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Coffee bbq blend brisket pairing

Hi Folks I currently have a small bit of brisket on the smoker and I’m looking to pair a glass of wine with it. It’s more of a challenge in that I’m trying a new coffee rub on the brisket. I would be grateful if you could give me some suggestions of wines or grape varieties that you think might pair well. Many thanks.


I’d go something like a right bank claret or Argentine Malbec.

Actually I’m planning on opening a 2011 Pomerol tonight if you want to pop round with some brisket when it’s ready :grinning:


Haha Thanks Dan, was also thinking of Argentinian Malbec, but looked at my wine racks and sadly must’ve had the last one with steak midweek. So went left field, not as in left bank, but Chilean Concha Y Toro.

I saw the excellent wine society video on Concha Y Toro with Marcelo and Max. The wine is inexpensive and very nice on its own. It has flavours of cassis and black cherry and hints of coffee and dark chocolate. Can’t tell you how it pairs as the brisket is taking longer than usual 🤦😂

Had a chance to taste with the brisket, it worked really well with the coffee rub and brought out the black cherry in the wine :+1:t2:


Pinotage? It should stand up well to the meat flavours and can often display “espresso” aromas that could work well.


Thanks Matt I’ll add Pinotage to the my list😀

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Feel free to share the brisket recipe :slight_smile:

How strong was the coffee taste? I’ve finished brisket with a shot of espresso a few times and it hasn’t really tasted of coffee at all. Very nice though

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Hi Nick I’m a firm fan of Malcolm Reed (How to BBQ Right) and he seasons his briskets with SPG (salt, pepper, garlic) I like to add a little onion granules too. In order for seasonings to stick to meat I use American mustard or olive oil.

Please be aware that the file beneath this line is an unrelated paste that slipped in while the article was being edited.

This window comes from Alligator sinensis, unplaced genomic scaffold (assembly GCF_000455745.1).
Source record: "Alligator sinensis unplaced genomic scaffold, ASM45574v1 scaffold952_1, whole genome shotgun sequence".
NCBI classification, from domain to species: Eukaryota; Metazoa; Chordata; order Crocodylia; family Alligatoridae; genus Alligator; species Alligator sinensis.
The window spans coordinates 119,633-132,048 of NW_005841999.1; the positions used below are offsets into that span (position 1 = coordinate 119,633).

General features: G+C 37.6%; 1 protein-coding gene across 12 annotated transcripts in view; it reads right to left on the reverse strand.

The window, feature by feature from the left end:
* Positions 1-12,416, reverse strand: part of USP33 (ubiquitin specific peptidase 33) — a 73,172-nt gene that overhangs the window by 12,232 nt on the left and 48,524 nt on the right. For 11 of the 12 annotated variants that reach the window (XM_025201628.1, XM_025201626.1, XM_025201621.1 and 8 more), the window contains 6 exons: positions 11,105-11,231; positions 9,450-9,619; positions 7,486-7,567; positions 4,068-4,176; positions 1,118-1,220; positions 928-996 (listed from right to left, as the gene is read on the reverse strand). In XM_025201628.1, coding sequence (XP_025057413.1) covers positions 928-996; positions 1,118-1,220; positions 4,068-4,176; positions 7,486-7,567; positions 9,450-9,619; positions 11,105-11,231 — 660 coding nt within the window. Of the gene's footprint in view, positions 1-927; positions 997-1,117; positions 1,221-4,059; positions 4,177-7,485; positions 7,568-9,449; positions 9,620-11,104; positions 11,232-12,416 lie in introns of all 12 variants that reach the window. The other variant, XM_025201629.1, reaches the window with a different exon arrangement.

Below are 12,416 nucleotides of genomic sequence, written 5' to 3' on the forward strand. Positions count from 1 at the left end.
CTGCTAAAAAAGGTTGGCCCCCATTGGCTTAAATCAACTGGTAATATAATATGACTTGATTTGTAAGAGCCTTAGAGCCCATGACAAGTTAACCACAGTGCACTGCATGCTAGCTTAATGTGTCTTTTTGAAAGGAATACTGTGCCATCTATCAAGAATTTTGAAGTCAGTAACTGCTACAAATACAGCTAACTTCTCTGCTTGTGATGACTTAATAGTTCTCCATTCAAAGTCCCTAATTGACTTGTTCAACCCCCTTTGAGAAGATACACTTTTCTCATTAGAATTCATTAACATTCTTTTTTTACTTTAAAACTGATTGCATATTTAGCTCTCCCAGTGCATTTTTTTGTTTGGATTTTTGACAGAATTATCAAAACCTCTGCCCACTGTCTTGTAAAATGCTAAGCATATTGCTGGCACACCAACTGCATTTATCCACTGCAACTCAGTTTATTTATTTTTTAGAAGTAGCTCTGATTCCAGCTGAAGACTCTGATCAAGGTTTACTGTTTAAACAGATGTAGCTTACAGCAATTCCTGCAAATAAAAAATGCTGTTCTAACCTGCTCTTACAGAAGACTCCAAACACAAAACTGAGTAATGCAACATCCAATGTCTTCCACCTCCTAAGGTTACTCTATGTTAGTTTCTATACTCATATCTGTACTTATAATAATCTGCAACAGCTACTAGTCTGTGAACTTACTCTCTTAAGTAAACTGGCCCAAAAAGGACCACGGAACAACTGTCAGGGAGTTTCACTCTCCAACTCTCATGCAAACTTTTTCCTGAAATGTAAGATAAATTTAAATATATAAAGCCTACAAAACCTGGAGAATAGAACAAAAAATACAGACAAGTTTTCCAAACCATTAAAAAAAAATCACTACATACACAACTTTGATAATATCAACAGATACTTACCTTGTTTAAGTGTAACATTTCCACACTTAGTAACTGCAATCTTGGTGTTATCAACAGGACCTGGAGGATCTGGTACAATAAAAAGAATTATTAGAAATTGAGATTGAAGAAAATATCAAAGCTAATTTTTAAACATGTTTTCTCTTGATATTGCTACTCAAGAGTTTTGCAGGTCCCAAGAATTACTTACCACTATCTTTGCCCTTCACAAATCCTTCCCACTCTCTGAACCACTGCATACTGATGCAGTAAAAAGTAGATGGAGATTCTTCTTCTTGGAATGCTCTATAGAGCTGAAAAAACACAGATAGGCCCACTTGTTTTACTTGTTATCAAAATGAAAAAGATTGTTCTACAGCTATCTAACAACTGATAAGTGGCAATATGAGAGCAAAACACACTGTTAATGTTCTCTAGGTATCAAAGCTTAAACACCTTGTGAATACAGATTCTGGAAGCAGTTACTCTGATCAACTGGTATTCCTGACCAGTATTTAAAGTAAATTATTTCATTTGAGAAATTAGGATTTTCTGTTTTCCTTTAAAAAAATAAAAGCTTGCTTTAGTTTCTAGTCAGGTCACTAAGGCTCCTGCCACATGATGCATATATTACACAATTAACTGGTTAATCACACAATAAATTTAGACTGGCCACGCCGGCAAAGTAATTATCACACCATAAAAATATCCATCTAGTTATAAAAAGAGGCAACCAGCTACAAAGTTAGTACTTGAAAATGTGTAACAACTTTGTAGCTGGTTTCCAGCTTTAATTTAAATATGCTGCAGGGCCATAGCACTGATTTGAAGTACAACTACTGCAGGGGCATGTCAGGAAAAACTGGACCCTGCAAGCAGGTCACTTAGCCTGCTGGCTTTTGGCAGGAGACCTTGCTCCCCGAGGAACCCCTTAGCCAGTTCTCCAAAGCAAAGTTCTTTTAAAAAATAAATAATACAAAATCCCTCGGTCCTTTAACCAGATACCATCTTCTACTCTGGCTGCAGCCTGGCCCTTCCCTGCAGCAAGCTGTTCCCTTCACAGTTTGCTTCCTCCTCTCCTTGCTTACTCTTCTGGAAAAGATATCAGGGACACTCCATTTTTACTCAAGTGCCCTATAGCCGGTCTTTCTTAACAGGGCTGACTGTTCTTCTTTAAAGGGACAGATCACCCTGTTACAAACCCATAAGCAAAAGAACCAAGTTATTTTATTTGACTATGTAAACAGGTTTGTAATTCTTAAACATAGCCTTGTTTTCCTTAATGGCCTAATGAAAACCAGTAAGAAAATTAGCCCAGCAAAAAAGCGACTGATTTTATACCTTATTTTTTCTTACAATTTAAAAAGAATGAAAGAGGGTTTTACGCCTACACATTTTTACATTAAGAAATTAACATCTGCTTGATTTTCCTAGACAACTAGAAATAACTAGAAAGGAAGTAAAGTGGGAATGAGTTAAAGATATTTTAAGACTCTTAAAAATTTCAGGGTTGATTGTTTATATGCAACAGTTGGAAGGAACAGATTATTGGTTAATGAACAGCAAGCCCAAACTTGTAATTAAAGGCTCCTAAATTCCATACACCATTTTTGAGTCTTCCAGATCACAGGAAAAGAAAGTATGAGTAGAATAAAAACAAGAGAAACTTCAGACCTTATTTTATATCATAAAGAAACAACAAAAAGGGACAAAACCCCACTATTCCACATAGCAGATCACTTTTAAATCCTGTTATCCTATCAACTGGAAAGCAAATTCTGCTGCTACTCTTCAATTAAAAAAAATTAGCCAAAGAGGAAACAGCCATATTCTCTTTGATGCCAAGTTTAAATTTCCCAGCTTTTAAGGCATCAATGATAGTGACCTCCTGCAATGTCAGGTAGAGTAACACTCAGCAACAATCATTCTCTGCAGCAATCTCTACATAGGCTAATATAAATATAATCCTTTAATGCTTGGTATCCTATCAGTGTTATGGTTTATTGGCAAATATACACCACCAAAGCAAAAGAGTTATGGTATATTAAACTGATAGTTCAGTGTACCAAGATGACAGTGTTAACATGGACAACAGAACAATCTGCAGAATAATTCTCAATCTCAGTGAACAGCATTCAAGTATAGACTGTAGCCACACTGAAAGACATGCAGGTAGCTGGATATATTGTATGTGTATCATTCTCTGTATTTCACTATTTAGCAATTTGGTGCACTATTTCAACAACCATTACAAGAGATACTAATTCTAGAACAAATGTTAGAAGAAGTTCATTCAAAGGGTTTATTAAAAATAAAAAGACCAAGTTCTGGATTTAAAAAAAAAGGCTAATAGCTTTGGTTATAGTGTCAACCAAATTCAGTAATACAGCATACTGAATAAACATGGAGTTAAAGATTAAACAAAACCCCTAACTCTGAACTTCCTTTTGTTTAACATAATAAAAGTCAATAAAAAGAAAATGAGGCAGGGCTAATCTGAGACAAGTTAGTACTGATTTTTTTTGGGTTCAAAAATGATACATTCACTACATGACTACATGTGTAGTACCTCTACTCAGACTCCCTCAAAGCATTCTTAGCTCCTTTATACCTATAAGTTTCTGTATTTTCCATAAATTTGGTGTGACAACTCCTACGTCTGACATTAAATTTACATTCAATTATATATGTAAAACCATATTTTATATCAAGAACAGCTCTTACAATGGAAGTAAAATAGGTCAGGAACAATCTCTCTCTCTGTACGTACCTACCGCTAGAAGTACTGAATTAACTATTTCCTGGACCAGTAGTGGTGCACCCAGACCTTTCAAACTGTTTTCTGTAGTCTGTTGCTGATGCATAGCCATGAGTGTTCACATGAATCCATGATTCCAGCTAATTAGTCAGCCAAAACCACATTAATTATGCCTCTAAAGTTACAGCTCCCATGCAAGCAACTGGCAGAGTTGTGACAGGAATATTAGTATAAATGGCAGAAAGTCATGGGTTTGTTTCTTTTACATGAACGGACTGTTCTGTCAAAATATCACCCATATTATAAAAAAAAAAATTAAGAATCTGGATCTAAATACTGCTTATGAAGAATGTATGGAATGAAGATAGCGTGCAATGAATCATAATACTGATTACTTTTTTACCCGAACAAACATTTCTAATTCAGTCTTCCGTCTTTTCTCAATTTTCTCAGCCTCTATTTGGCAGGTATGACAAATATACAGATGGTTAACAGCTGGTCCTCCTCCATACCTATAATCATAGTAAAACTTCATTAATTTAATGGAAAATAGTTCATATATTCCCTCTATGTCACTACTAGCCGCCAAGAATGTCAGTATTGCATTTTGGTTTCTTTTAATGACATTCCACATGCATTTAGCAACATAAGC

I do like to make up my own rubs, but my BBQ forum friend Poppy Hewitt (Norfolk Smoke Pit) has produced a new rub called Brew and Briskets So I wanted to give it a try… As it was my first attempt I went lightly with it, but I really liked the taste so I’ll be bolder next time.

I used a chunk of oak and some hickory chips as I’d run out of chunks🤦. Got temp to about 120ç stuck the meater+ in the meat and let it ride. This was a very small brisket as we can’t socialise atm and it was a trial run with a new rub.

I’ve done many briskets before but this one seemed to go on for ever, normally I buy unrolled briskets from butcher but due to time this was not possible I guess the thickness of meat determined the long length of the cook.

Anyhow very pleased with first attempt and will definitely be doing it again :grin:


Looks great! I was interested in how much it tasted of coffee, as in my experience the overt coffee taste very much mellows, but certainly adds something to it. I’m a big fan

I also like a simple seasoning although have had some success with spice rubs. Quite like making my own up but I should probably try some pre mixed. Dizzy Pig have a good reputation in my bbq circles for more general rubs

We’re in the lockdown “can’t overcater” conundrum too. Best thing I found is a brisket chilli recipe

(To be fair, I adapted this one quite heavily)

That way we can cook a half brisket (tend to go for a point end, plenty of fat), eat what we can and chilli the rest. Really seriously good!!

No pics of the chilli, I’ll have to get some next time. Turner and George are good for these kind of BBQ cuts, although I’m reading the online suppliers thread with interest too